How Kasibu got its name.
Since time immemorial the tribes of Tuwalis, Ayangans, Ilongots, Kalanguyas, and Ilocanos are already inhabiting separately different areas of the wilderness on the southern part of Bambang. These tribes mainly engaged in fishing and hunting as their means of life support in their communities, as this wilderness were so rich in wildlife. On those early times, it was usual and even expected that bloody clash occurred when hunters from a tribe encounters other hunters from another tribe. Even the different Clans of Ilongot fought with each other. Hence, the supposedly easy life of these inhabitants due to the bounty that nature provides them in the wilderness, they were continuously in the lookout for possible attack of enemies since it was customary for an aggrieved tribe to avenge atrocities committed on them.
As time passed by, the Elders of the Clans of Ilongot came to realize the seriousness of their situation wherein they were fewer in number that any of the other tribes yet they were even fighting with each other. They then agreed to have a “beyao” – an Ilongot term pronounced as “buz’zaw” which means peaceful settlement. They set a permanent place for said “beyao” in a small pocket of a land along the Tubo River on the eastern side of Bua.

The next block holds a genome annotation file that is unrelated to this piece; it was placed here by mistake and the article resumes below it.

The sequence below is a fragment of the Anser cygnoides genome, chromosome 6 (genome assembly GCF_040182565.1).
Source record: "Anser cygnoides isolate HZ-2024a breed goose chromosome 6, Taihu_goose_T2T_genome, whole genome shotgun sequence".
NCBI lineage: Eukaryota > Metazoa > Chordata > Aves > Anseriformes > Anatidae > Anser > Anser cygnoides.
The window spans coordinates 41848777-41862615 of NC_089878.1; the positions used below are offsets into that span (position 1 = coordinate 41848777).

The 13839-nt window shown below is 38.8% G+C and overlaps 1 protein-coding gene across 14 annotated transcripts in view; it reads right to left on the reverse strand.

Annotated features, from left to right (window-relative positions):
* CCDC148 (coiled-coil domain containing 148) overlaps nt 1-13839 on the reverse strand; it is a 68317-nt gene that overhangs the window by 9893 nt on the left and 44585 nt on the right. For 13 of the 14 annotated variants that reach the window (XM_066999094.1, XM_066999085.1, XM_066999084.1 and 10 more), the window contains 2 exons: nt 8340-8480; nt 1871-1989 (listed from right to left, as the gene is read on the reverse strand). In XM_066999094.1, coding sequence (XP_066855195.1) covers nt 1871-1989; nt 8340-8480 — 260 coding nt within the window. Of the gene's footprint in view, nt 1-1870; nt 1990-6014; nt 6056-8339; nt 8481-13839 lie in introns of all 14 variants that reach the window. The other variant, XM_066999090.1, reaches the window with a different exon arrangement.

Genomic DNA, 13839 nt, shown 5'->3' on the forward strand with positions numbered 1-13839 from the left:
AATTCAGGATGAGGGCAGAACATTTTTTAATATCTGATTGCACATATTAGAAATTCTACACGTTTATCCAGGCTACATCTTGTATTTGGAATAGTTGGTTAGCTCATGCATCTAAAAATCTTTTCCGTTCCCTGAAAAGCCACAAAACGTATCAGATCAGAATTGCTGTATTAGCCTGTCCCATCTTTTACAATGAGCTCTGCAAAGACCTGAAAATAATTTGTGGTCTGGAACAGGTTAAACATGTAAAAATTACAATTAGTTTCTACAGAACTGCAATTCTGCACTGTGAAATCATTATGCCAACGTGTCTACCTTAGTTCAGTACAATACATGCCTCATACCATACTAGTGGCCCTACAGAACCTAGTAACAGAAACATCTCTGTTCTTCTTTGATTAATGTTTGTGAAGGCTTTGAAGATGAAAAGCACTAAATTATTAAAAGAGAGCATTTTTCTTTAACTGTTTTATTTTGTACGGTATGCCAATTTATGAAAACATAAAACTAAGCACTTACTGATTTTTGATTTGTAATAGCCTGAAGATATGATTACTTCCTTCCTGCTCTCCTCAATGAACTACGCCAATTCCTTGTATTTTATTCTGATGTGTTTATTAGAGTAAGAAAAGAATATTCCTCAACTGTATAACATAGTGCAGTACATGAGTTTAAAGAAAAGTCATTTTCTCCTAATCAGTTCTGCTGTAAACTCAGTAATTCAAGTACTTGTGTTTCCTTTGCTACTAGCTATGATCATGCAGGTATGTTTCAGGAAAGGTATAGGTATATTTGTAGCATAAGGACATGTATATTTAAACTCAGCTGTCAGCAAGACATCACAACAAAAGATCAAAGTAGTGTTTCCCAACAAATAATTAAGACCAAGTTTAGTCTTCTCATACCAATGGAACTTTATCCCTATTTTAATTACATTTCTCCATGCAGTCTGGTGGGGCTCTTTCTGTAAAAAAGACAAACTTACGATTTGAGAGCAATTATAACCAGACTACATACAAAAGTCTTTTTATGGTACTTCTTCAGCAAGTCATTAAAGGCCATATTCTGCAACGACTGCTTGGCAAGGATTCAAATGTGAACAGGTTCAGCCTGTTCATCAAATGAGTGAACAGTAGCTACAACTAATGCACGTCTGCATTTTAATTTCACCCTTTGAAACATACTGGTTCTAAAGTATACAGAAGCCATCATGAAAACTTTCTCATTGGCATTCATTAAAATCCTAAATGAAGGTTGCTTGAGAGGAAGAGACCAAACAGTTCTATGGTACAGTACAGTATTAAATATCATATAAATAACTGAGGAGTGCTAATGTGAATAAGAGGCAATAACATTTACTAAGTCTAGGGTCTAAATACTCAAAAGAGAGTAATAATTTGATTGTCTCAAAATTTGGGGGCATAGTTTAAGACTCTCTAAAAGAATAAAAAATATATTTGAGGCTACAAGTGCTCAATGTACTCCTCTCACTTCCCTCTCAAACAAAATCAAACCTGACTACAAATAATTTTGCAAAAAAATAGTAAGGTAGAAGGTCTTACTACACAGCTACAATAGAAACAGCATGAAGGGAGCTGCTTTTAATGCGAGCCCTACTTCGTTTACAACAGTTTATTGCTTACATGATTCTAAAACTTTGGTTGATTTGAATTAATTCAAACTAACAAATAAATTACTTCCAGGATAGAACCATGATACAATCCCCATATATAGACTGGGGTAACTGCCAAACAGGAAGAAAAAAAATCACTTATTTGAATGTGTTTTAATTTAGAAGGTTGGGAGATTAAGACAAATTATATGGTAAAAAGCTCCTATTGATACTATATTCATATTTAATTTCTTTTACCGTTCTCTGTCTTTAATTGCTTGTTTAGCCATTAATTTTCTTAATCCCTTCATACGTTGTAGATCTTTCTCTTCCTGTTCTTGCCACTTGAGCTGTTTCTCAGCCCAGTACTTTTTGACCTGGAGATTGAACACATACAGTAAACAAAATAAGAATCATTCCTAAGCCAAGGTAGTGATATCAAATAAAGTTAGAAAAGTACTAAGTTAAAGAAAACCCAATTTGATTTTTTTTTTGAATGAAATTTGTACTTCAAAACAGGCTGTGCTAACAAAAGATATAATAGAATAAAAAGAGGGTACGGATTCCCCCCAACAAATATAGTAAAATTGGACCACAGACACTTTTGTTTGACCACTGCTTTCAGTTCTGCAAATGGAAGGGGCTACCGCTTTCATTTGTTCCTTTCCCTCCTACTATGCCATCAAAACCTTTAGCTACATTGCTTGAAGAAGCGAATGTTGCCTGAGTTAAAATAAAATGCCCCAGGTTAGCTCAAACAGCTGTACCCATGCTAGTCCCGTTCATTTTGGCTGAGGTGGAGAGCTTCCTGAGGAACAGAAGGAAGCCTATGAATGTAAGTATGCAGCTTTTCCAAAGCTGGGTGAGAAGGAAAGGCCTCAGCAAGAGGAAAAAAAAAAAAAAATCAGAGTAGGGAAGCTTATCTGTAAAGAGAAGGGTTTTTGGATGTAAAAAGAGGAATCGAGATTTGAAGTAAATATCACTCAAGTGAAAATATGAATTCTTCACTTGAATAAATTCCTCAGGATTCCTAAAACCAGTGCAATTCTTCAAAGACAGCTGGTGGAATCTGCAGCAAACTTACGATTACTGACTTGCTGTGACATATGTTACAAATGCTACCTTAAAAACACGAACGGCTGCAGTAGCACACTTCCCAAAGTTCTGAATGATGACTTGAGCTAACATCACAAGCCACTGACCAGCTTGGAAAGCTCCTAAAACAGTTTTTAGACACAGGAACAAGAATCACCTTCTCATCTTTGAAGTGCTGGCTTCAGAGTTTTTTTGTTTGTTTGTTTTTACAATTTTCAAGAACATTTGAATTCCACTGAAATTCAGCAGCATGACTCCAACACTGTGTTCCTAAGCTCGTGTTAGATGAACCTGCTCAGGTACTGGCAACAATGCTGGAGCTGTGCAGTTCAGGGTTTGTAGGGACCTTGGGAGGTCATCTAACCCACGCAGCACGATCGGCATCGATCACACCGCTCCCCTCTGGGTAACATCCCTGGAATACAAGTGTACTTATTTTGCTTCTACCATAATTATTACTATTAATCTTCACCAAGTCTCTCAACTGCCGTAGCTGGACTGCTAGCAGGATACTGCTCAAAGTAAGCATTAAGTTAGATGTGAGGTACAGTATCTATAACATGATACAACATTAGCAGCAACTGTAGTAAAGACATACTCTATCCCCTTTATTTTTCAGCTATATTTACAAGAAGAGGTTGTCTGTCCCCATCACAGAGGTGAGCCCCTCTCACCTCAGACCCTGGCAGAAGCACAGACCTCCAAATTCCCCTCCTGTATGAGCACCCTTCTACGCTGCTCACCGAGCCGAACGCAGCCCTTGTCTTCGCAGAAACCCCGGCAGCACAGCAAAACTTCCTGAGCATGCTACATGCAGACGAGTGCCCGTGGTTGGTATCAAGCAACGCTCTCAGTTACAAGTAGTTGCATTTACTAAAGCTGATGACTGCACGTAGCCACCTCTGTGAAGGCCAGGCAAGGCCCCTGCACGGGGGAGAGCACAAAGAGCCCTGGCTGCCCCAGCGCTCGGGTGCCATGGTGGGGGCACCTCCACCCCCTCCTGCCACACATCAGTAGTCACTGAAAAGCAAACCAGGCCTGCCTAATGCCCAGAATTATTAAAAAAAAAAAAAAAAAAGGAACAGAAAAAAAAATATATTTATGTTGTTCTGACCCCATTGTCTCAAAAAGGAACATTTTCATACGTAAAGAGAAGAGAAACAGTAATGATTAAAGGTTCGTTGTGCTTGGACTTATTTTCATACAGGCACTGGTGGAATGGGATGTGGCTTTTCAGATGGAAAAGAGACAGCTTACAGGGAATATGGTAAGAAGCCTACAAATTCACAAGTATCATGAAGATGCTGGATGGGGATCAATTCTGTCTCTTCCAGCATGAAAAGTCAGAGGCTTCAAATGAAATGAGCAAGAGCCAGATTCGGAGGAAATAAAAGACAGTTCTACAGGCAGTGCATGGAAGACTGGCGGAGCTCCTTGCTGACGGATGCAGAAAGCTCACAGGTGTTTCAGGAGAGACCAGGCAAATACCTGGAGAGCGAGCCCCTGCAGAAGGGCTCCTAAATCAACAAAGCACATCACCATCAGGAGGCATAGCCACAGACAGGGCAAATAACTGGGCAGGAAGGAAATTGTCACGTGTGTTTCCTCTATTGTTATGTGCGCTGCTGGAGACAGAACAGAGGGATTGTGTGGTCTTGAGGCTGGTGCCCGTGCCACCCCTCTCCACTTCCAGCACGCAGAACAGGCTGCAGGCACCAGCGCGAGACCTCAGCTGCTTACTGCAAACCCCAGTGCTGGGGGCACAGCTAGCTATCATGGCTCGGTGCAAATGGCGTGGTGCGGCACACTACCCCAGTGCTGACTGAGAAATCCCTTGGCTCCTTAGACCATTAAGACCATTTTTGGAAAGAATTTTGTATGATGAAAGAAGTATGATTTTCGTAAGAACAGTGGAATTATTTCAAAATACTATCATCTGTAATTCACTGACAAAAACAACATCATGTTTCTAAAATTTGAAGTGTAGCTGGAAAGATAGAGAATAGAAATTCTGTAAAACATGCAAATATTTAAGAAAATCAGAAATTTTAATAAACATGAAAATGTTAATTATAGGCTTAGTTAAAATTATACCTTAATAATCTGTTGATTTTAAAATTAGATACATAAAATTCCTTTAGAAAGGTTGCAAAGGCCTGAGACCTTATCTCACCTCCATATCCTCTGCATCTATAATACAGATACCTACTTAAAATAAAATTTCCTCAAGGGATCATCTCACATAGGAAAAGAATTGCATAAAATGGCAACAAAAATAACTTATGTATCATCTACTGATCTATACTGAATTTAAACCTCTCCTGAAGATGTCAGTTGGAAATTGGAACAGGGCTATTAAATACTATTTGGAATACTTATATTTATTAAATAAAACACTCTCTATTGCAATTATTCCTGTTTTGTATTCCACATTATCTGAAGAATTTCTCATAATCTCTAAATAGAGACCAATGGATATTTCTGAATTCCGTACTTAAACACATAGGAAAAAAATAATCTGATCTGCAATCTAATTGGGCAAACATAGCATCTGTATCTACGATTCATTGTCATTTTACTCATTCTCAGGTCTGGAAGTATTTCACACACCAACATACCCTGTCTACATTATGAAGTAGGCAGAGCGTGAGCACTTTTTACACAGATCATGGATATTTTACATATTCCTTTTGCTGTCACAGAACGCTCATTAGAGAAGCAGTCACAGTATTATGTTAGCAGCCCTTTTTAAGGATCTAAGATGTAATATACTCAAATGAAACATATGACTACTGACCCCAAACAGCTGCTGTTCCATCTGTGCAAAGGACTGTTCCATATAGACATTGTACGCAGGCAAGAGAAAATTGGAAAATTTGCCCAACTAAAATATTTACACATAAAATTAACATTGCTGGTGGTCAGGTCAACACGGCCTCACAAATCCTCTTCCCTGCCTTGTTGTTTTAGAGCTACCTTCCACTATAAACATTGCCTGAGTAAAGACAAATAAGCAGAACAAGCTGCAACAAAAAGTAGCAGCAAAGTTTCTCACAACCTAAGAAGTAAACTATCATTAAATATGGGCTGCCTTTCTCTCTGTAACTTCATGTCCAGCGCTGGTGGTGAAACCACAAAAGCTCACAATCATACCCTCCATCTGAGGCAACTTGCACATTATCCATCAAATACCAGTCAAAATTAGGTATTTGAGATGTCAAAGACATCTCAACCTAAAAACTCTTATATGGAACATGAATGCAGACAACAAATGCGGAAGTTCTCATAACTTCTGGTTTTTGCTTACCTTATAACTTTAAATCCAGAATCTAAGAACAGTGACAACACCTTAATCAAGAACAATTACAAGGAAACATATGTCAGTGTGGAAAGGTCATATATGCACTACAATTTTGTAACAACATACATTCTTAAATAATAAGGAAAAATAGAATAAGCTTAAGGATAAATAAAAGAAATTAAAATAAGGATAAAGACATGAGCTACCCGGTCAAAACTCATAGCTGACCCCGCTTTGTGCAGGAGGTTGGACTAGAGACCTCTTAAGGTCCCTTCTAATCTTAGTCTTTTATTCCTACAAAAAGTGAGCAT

With a little degree of peace observable in the area brought about by the peace pact among the clans of the Ilongots, other tribes decided to make truce and conducted negotiations for them to make peace pact also and set boundaries of their area of jurisdictions to lessen conflicts. The peace pact made by the different tribes was also conducted on the same area where the clans of Ilongots made earlier their peace pact as the area was considered as common to all tribes. Later on they called the site as Kasibu, an Ilongot term denoting a place where people settle their differences in respect to the tribe of Ilongots who first used the area for the purpose of propagating peace in that wilderness.
On the peace pact, it was agreed that: the eastern part of the wilderness is for the Tuwalis; the northern part for the Kalanguyas, the northwestern part for the Ilocanos; the western part for the Ibalois; southwestern part for the Ilongots, and southeastern part for the Ayangans;
With peace reigning in this wilderness, the name “Kasibu” then became popular and it was adopted as a name of the place when it was declared as Municipal District.
It was also noted that as the tribe of Ibaloi and Ilongot were in closer proximity with each other, that sometimes conflicts arouse, they further confirmed their peaceful agreement through a Blood Compact between their elders, which was conducted also on the place which was originally called Kasibu.
Early Municipal Governance
The first municipal district of Kasibu was first establish on January 01, 1926, as part of the Municipal District of Bambang, by virtue of Executive Order Number 59.1